We met in the Village, of course.
She took me first to a crowded coffeehouse that could have been a television set because it looked exactly like a Big City Like No Other coffeehouse should look. The big room was filled with young people, some with laptops, some with books and papers, some gathered in talkative groups on comfy couches. They had pushed the chairs and couches around, clumping and crowding them together, in the way that people do when they feel at home. They drank coffee and talked and worked on their computers, and the energy felt much like the energy in my own living room when all my kids and extras are home.
It was wonderful to meet Ianqui for the first time. I began reading her blog before I had a blog, which means I've been reading her blog for more than three years. And I've admired her photographs for almost as long. I still remember the fantastic photos she posted just about three years ago of Christo's art installation in Central Park: the Gates. I didn't make it into the city to see the Gates myself, but I felt like I was there just by looking at her photos. Last year, she did the 365 project: she took and posted a photo every single day, many of them just fantastic photos of life in Big City Like No Other. Her fans include my parents, who check her photoblog everyday.
The wonderful thing about meeting a blogger is you don't have to bother with backstory; you've already read that. We dived right into all kinds of conversations about our lives, our jobs, her pregnancy, my kids. We did the usual obligatory blogger meet-up routine, comparing what blogs we read, which bloggers we've met, which bloggers we want to meet. Influenced perhaps by my bird-watching mother, who has a life list of birds she's seen, I keep a life list of bloggers I've met, and Ianqui is number 37 on my list. (My blogging conference roommate, Often Erotic Sometimes Blogging Friend, has contested the validity of the life list, arguing that four of the people on there are people I already knew in real life before they before they began blogging. But I think, since I started them blogging, I should really get to count them twice. She says that's like taking credit for selling crack cocaine.)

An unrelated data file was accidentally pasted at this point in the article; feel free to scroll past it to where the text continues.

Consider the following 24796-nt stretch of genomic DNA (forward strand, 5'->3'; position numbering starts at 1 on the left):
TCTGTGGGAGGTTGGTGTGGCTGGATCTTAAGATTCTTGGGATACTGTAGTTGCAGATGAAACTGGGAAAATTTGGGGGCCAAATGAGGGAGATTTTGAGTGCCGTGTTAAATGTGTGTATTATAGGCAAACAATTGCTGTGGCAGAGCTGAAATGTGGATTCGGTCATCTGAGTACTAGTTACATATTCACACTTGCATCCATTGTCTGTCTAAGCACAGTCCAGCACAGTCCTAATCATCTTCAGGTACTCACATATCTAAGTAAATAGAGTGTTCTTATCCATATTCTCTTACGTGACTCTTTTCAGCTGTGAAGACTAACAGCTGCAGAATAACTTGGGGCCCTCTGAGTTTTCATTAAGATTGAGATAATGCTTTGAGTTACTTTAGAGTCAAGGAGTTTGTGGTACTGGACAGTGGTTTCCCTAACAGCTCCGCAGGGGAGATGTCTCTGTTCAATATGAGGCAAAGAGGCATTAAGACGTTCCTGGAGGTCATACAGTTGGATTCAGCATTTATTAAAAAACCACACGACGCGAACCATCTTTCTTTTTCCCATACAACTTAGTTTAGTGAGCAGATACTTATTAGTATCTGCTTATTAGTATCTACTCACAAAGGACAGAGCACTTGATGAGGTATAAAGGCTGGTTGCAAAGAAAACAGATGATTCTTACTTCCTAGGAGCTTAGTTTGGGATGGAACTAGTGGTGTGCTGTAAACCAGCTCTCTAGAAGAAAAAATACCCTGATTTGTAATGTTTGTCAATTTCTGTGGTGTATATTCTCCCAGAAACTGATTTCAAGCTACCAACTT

Ianqui and I were so busy talking that I didn't even notice that the place had emptied around us. "I think they are going to kick us out," Ianqui said. I looked up to see that the staff were rearranging the furniture for some kind of event. So we went out into the windy night and walked a few blocks to a restaurant that served what Ianqui called vegan comfort food. In a strange coincidence, the restaurant was the place one of my students had recommended when she heard that I was going into the city for a few days.
By the time we got to the restaurant, we were already acting like old friends, confiding in each other about unbloggable issues. And by the end of the meal, we were eating off the same plate, sharing a huge piece of unbelievable decadent chocolate cake, which the waitress assured me was vegan. By that time we'd been talking for nearly five hours, and I hadn't even had a chance to take a nude photo. We hadn't even taken out our cameras. But I assured her that my conference roommate would cooperate and pose naked, which meant she was off the hook. I said I'd to try to come back in May and take a photo when the weather was warmer. By then the contours of her body will be that much more interesting.